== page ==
*EDITOR'S NOTE: This blog is a guest submission from a trusted and experienced member of our freelance community. The content is written directly from her point of view.
Before I went freelance a little over a year ago, I don’t think I truly realized how helpful it was to have a full HR team at all of my full-time gigs. Beyond ensuring that you thrive at your company, an HR team has your back through the good situations and the sticky ones. So when I went freelance, I learned the hard truth very fast about steps I would need to take to make sure my safety, health, and well-being were taken care of while continuing to put my best work out there.
At first, being my own HR rep wasn’t something I’d consciously thought of. I figured out the financial and medical must-haves pretty easily. Painful, yet necessary steps all freelancers need to take, right? And, at least with these benefits, you have some professionals on the phone to help you through the myriad questions on things like Roth IRAs and medical plans.
Unfortunately, the part I wasn’t prepared for was knowing how and when to advocate for yourself or your team members when conversations get weird or uncomfortable. I’m talking about those times when a team member casually says something on the spectrum between mildly inappropriate and straight-up harassment. This is something that HR team members have experience with. HR reps also have the benefit of being a neutral party during these tough situations. Freelance creatives, on the other hand, probably don’t have experience in this field. We freelancers also don’t have the luxury of confronting important clients at the risk of losing our very livelihood. It’s scary. But sticking up for yourself is ultimately more important and it helps you set a boundary with clients. Here’s my story, how I handled it, and some advice for any other freelancer out there who is experiencing something similar.
I was working for a start-up marketing agency that consisted of myself, two other freelance creatives, a project manager, and a CMO, the oldest, who was the sole owner of the agency and leader of the project. Several of us had worked on projects together and knew a lot about each others’ personal lives—both the good and the bad stuff. There was no HR team or consultant hired for the agency, and, therefore, no code of conduct for anyone to sign or agree to. I’d worked with this agency and this CMO once before, so I felt fine working on a new project with the same, familiar team. You know, people I trusted.
We’d heard that the CMO really wanted to bring in an outside consultant “marketing guru”; an old friend with decades of experience to help inspire us and lend ideas. This suggestion seemed to come out of left field. We were told we’d just have a meeting to “feel out the chemistry” to see if we wanted to work with this consultant...who also happened to be an old BFF of the CMO. My red flags started going up that this was strange, but, hey, I’m a pragmatist. I try not to react to new things off the bat.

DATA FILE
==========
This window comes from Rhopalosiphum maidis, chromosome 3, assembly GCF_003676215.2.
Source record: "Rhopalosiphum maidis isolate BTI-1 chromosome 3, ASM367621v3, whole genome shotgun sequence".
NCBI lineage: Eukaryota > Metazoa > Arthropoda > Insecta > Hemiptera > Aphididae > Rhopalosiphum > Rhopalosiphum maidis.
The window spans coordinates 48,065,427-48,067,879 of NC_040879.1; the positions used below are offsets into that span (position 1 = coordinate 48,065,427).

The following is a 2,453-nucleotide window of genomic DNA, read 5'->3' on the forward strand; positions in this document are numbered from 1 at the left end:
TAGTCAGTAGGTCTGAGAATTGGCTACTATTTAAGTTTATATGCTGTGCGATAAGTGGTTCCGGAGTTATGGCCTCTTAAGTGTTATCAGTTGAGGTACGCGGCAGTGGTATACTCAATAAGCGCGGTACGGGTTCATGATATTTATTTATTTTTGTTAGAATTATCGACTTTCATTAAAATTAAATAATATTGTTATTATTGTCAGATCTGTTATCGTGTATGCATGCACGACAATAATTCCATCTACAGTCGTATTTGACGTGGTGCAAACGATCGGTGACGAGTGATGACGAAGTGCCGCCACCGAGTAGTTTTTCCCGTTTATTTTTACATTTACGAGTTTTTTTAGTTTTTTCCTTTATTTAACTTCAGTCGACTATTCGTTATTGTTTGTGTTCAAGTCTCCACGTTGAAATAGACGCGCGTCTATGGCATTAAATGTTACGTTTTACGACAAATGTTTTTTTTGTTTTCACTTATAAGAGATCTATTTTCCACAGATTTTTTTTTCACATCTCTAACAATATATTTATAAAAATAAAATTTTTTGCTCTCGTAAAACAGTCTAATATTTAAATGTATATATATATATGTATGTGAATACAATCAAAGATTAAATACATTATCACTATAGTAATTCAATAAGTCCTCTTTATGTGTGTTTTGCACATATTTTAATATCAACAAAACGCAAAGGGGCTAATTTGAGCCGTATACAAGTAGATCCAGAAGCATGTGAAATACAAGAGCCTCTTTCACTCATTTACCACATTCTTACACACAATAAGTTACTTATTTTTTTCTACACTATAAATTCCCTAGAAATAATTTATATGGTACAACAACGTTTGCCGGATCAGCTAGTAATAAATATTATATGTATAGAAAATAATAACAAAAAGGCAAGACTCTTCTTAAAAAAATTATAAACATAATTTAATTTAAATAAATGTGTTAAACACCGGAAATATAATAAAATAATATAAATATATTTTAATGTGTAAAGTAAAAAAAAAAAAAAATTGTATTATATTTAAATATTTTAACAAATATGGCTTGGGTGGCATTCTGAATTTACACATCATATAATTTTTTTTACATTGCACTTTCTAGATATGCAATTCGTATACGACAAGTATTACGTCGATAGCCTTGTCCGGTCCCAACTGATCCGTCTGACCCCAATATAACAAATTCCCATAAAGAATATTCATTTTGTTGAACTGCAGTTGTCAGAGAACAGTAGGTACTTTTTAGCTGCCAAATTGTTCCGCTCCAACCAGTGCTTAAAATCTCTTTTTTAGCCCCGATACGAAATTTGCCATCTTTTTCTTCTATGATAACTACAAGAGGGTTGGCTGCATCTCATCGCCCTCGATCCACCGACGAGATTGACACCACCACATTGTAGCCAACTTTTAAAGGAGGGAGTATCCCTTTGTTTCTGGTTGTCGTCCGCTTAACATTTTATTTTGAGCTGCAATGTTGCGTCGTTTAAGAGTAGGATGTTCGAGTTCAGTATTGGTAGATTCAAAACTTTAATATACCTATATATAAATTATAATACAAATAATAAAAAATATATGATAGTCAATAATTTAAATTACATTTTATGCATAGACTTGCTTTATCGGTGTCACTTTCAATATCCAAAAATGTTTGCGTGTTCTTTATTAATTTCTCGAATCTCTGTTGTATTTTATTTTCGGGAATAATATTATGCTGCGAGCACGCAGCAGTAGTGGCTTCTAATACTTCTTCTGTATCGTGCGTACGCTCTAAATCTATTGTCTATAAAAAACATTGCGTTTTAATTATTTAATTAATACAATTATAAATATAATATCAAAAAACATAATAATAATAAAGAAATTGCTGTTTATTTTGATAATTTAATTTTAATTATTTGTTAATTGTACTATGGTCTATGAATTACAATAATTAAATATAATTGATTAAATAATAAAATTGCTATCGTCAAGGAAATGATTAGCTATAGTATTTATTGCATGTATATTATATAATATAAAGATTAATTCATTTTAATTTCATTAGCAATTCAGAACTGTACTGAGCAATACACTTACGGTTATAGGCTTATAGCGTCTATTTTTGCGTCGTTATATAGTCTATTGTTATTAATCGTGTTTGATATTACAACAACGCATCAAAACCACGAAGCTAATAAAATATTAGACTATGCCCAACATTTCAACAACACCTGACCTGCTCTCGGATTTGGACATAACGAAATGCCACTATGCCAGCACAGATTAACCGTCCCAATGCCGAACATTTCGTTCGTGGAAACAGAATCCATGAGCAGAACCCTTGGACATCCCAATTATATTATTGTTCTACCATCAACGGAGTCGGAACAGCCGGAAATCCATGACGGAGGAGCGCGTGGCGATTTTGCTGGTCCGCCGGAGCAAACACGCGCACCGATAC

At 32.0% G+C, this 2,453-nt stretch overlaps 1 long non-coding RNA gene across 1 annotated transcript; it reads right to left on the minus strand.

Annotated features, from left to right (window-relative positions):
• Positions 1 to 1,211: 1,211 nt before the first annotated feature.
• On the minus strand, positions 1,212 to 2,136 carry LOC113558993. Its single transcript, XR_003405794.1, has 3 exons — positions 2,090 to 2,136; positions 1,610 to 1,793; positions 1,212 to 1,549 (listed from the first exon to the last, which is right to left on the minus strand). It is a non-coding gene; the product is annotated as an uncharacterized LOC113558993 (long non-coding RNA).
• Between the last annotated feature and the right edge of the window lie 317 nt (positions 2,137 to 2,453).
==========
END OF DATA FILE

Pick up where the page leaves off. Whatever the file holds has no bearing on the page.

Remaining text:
On our calendars, the Zoom meeting was outlined as (1) a discussion around our target customer and (2) 15-minute share-outs of our individual creative concepts we’d prepared ahead of the meeting. We were supposed to bring ideas, talk through them, and collaborate. But there was also this stranger in the room, the CMO’s old BFF. We’ll just call this person The Consultant from here on out. After we discussed deep findings of our target audience, our CMO introduced us to The Consultant.
The Consultant took the stage—and would hold the stage for two hours, in full control of the meeting. Throughout his presentation, The Consultant’s tone was condescending, as though all us young people in the virtual room knew nothing about what we were doing. We were impressed, sure! But then, when one of my fellow creators offered praise to The Consultant, there were suddenly biting remarks aimed at that team member. The Consultant started mocking the team member and even edged on talking about personal details about this creative. It was clear to, at least me, that The CMO must have casually disclosed personal things about us to his buddy prior to this call. Trust was broken. The space was not safe. To make matters worse, the CMO kept laughing at these awful remarks, which just kept coming. There was a mixture of shocked faces and uncomfortable wincing from the rest of us on the call. I could tell we all wanted to leave ASAP. Once time was up, we all exited the Zoom meeting with the CMO saying we’d take the weekend to process the presentation. Afterward, several of us individually reached out to the creative that had been berated to see if they were okay.